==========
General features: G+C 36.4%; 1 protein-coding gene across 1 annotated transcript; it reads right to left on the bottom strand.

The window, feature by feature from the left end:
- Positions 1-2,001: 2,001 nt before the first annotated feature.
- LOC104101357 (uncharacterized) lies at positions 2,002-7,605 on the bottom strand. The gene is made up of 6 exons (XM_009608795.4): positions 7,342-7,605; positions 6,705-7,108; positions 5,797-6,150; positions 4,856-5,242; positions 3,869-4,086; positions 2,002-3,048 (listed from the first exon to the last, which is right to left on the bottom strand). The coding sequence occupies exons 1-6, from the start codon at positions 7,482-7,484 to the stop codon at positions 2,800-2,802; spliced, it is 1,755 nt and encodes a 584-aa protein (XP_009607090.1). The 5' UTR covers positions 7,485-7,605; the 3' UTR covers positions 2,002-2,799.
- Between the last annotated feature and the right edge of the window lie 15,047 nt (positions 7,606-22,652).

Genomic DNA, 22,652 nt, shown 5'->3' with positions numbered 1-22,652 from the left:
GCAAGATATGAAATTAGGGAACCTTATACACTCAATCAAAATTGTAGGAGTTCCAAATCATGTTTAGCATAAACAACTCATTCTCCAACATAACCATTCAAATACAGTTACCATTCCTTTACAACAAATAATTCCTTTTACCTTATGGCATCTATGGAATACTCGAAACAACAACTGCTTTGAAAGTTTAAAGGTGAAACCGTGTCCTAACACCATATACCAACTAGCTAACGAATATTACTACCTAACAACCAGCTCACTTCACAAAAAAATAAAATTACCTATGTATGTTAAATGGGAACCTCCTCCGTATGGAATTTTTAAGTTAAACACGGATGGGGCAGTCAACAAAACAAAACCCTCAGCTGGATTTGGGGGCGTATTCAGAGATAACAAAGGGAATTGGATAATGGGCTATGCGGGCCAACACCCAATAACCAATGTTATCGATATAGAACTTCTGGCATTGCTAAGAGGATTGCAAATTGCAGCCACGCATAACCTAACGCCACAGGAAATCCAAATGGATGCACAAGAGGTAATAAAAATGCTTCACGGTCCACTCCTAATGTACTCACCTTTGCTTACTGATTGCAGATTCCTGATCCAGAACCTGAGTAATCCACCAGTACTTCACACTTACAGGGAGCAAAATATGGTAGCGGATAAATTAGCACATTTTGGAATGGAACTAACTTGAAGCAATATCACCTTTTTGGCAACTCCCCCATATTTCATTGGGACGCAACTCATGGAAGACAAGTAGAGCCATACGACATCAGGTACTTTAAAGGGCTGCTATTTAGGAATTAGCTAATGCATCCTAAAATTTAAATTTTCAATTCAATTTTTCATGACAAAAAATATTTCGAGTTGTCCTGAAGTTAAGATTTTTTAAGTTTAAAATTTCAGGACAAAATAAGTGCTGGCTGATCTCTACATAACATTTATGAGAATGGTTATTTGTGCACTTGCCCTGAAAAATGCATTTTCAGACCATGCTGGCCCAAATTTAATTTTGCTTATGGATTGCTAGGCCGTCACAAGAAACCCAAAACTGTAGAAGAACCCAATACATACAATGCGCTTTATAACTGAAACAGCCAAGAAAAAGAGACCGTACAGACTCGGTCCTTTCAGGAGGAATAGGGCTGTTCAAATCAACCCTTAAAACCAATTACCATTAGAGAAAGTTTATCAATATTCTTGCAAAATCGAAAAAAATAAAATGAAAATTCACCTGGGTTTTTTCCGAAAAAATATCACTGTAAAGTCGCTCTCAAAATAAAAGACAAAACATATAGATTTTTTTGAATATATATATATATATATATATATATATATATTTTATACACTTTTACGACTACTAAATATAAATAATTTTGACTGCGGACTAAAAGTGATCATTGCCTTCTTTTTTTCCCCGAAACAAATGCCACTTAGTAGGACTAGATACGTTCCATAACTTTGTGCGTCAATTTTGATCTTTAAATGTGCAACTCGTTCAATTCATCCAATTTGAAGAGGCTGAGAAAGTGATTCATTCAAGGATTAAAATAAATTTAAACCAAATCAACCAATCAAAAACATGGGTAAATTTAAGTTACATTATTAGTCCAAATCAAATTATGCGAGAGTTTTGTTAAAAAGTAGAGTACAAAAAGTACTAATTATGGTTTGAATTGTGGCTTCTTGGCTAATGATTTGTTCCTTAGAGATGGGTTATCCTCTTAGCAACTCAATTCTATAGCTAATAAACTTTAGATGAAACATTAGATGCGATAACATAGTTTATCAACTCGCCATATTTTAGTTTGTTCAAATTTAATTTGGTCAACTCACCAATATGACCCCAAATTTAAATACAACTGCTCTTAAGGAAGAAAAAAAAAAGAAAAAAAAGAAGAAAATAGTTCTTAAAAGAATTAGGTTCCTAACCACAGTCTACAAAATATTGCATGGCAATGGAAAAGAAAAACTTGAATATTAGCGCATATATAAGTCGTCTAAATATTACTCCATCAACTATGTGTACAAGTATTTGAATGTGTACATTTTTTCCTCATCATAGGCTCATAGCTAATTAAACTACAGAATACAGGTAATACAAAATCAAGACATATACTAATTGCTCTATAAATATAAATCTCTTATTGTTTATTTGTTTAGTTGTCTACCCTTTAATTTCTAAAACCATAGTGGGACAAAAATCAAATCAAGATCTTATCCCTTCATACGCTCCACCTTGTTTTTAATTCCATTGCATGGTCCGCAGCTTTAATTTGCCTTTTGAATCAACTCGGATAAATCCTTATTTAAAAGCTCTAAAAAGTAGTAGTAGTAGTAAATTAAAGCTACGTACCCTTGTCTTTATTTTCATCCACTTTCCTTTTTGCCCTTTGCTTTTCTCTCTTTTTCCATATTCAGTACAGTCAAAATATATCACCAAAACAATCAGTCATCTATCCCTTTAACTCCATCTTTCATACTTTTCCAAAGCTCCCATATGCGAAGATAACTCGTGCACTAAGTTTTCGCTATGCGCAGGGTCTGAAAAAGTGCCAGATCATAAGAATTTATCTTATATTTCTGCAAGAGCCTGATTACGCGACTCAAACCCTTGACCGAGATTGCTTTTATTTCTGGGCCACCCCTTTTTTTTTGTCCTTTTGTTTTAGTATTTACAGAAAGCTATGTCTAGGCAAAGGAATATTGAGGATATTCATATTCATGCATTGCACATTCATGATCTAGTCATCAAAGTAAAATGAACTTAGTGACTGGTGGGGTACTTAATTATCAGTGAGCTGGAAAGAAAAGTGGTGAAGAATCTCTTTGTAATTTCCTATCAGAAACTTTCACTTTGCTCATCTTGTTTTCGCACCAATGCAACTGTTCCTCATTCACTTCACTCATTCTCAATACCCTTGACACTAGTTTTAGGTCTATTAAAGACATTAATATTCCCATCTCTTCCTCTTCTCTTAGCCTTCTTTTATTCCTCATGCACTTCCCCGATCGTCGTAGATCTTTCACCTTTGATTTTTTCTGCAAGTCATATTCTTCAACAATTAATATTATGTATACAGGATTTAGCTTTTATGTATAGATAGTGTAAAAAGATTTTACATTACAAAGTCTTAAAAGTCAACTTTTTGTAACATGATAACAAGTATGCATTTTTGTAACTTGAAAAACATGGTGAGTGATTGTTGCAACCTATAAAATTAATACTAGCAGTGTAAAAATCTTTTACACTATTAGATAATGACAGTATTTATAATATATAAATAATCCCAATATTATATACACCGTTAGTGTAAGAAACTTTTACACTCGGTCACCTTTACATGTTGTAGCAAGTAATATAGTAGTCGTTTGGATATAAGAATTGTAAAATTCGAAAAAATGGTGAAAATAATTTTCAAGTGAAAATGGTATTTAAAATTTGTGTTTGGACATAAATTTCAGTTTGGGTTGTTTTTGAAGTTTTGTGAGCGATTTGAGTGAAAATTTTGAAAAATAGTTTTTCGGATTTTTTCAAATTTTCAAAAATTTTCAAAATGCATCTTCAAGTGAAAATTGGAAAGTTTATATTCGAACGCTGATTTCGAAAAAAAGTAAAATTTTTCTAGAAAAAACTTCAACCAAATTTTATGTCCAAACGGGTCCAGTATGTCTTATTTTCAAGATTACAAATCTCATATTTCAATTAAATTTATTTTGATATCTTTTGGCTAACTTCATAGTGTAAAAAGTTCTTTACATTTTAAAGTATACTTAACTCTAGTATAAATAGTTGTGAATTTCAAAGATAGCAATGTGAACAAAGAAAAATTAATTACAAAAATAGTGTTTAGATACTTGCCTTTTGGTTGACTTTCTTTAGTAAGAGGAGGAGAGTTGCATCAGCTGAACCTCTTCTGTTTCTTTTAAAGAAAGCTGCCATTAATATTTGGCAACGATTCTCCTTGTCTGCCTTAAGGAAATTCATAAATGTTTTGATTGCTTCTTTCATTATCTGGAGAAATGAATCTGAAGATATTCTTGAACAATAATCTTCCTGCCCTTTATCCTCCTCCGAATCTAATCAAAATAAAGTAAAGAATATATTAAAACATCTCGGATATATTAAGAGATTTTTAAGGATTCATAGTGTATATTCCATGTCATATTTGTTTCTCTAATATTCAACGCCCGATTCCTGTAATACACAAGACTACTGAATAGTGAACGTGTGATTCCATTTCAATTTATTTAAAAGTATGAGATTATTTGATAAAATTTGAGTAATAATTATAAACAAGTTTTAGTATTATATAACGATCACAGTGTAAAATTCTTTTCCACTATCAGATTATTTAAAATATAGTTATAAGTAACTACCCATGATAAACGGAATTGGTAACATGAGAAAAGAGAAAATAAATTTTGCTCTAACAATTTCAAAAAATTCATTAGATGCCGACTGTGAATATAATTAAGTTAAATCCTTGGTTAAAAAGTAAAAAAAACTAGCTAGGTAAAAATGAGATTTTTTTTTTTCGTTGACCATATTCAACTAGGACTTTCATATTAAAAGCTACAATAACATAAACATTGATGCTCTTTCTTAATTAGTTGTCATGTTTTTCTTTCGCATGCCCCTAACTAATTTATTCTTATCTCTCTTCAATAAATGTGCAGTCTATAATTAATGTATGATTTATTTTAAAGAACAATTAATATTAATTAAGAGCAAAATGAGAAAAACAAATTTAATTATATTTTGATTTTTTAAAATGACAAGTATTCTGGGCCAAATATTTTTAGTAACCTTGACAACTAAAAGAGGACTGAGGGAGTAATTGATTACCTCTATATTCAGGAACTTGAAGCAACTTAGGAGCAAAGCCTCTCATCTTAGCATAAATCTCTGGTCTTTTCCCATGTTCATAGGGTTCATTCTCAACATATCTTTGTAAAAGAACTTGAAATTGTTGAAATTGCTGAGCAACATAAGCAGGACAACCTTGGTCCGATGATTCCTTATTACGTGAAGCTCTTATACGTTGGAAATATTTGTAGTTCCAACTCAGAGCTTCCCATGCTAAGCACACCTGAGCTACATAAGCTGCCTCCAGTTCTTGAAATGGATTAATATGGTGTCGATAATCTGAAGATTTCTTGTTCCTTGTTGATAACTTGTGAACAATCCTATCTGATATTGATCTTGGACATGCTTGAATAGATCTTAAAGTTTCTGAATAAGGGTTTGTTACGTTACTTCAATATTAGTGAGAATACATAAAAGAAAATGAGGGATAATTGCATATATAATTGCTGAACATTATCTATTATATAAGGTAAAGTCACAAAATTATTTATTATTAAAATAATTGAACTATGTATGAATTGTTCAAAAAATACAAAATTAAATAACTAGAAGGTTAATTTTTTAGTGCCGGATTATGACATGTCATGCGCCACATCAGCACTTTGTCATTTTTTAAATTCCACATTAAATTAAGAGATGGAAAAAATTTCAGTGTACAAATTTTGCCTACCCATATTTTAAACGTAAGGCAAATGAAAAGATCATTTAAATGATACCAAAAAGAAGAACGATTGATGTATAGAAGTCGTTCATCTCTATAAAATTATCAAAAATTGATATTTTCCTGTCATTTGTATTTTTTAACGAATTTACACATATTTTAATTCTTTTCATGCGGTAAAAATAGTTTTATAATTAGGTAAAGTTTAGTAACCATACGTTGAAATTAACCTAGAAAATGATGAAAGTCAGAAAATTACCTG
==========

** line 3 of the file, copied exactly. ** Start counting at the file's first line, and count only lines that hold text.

- Positions 1-2,001: 2,001 nt before the first annotated feature.